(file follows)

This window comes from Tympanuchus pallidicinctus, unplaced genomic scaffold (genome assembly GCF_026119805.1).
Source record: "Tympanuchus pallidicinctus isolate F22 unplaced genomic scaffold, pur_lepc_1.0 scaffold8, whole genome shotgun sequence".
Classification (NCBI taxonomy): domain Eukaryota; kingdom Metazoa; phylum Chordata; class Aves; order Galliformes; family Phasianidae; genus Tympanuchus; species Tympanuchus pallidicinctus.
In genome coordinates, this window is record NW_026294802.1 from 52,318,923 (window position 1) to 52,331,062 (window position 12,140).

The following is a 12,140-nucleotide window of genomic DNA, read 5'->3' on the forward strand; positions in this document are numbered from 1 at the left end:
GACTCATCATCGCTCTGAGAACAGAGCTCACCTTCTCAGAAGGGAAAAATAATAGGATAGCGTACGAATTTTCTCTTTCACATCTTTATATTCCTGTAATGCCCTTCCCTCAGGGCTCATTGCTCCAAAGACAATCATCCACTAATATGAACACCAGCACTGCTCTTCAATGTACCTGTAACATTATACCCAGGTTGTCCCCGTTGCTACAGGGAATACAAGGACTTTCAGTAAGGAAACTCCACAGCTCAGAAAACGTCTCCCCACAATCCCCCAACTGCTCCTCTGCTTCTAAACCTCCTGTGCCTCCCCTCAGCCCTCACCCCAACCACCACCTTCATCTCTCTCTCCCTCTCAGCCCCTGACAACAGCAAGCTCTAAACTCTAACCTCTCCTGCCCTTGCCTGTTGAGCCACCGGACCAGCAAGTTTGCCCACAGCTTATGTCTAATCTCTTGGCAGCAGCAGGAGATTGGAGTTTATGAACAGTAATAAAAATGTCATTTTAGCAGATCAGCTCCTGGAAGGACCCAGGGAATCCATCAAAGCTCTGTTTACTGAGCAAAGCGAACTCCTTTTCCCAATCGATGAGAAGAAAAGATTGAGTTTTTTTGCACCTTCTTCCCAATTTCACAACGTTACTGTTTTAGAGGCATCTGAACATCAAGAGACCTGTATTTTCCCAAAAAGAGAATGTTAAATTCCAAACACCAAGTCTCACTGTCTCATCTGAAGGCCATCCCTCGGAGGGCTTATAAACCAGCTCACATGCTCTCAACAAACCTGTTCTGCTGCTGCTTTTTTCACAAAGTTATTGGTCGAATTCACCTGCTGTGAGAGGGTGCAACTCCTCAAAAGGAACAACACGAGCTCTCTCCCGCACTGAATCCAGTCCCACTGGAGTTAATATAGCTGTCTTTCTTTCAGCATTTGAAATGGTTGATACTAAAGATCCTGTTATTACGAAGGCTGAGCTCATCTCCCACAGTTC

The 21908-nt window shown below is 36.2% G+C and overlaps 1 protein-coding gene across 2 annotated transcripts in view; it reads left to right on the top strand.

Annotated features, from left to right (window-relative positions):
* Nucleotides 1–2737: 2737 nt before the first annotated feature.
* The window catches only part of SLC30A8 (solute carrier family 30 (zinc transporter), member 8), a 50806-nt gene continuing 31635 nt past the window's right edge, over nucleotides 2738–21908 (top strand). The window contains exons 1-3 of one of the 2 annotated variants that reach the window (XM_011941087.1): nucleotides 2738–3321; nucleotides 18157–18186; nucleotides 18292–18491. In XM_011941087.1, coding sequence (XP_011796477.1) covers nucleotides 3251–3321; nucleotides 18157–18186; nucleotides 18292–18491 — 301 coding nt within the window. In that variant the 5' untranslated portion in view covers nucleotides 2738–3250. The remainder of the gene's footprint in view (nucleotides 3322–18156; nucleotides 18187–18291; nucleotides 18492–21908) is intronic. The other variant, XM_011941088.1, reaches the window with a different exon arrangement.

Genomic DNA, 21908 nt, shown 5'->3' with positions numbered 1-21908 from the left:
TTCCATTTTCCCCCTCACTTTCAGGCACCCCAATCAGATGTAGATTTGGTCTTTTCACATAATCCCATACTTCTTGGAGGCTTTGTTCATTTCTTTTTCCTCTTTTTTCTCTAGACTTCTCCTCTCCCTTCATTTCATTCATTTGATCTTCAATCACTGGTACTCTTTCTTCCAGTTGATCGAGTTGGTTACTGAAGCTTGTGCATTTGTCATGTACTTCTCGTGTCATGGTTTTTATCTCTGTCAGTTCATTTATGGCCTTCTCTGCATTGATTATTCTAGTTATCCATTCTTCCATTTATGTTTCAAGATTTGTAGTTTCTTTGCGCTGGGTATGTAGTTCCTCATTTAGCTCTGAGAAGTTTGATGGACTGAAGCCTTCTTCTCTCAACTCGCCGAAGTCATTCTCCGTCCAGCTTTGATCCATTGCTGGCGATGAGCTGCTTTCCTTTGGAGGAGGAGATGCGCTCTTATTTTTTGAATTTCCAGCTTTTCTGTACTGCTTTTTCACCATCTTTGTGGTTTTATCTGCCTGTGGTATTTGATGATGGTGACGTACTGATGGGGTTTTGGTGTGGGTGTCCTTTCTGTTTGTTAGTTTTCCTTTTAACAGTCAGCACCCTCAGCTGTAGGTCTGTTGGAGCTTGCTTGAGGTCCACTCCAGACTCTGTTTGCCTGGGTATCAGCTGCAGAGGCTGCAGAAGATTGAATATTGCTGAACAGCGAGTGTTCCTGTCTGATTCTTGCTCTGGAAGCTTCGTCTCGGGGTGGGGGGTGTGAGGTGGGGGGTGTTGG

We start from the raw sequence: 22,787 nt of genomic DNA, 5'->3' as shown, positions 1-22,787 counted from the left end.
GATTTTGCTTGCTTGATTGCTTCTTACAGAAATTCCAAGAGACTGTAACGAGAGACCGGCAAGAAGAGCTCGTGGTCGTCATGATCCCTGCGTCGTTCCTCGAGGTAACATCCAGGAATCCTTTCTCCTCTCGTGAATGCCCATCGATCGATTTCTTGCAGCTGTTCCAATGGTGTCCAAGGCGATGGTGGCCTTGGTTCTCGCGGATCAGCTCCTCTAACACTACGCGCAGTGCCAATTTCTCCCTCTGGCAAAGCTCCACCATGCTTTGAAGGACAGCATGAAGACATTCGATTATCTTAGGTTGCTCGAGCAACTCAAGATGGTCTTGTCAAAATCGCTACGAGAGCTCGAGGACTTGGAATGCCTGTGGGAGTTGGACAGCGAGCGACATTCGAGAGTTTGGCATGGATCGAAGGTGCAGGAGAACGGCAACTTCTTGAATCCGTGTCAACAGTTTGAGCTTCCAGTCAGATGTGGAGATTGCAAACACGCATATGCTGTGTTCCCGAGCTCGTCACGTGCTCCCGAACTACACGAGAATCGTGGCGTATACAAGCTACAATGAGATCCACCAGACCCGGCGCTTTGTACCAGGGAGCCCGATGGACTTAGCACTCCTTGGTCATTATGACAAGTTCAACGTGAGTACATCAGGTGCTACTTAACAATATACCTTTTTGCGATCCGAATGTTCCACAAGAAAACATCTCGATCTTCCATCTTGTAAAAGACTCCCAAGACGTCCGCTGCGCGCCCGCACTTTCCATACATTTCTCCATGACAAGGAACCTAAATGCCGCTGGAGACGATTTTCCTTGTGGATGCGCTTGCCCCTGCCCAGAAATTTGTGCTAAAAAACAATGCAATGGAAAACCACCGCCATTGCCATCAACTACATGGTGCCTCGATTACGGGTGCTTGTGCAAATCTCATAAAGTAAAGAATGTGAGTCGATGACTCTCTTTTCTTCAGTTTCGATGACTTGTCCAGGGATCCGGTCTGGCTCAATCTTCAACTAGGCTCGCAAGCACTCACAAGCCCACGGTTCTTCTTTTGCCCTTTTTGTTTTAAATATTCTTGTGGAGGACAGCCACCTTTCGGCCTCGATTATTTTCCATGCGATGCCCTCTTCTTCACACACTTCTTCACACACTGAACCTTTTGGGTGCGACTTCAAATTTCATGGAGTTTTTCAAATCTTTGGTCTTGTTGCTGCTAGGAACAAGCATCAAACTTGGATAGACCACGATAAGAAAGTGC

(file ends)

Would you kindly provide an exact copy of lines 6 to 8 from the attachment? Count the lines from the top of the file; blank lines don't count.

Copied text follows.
GACTCATCATCGCTCTGAGAACAGAGCTCACCTTCTCAGAAGGGAAAAATAATAGGATAGCGTACGAATTTTCTCTTTCACATCTTTATATTCCTGTAATGCCCTTCCCTCAGGGCTCATTGCTCCAAAGACAATCATCCACTAATATGAACACCAGCACTGCTCTTCAATGTACCTGTAACATTATACCCAGGTTGTCCCCGTTGCTACAGGGAATACAAGGACTTTCAGTAAGGAAACTCCACAGCTCAGAAAACGTCTCCCCACAATCCCCCAACTGCTCCTCTGCTTCTAAACCTCCTGTGCCTCCCCTCAGCCCTCACCCCAACCACCACCTTCATCTCTCTCTCCCTCTCAGCCCCTGACAACAGCAAGCTCTAAACTCTAACCTCTCCTGCCCTTGCCTGTTGAGCCACCGGACCAGCAAGTTTGCCCACAGCTTATGTCTAATCTCTTGGCAGCAGCAGGAGATTGGAGTTTATGAACAGTAATAAAAATGTCATTTTAGCAGATCAGCTCCTGGAAGGACCCAGGGAATCCATCAAAGCTCTGTTTACTGAGCAAAGCGAACTCCTTTTCCCAATCGATGAGAAGAAAAGATTGAGTTTTTTTGCACCTTCTTCCCAATTTCACAACGTTACTGTTTTAGAGGCATCTGAACATCAAGAGACCTGTATTTTCCCAAAAAGAGAATGTTAAATTCCAAACACCAAGTCTCACTGTCTCATCTGAAGGCCATCCCTCGGAGGGCTTATAAACCAGCTCACATGCTCTCAACAAACCTGTTCTGCTGCTGCTTTTTTCACAAAGTTATTGGTCGAATTCACCTGCTGTGAGAGGGTGCAACTCCTCAAAAGGAACAACACGAGCTCTCTCCCGCACTGAATCCAGTCCCACTGGAGTTAATATAGCTGTCTTTCTTTCAGCATTTGAAATGGTTGATACTAAAGATCCTGTTATTACGAAGGCTGAGCTCATCTCCCACAGTTC

The 21908-nt window shown below is 36.2% G+C and overlaps 1 protein-coding gene across 2 annotated transcripts in view; it reads left to right on the top strand.

Annotated features, from left to right (window-relative positions):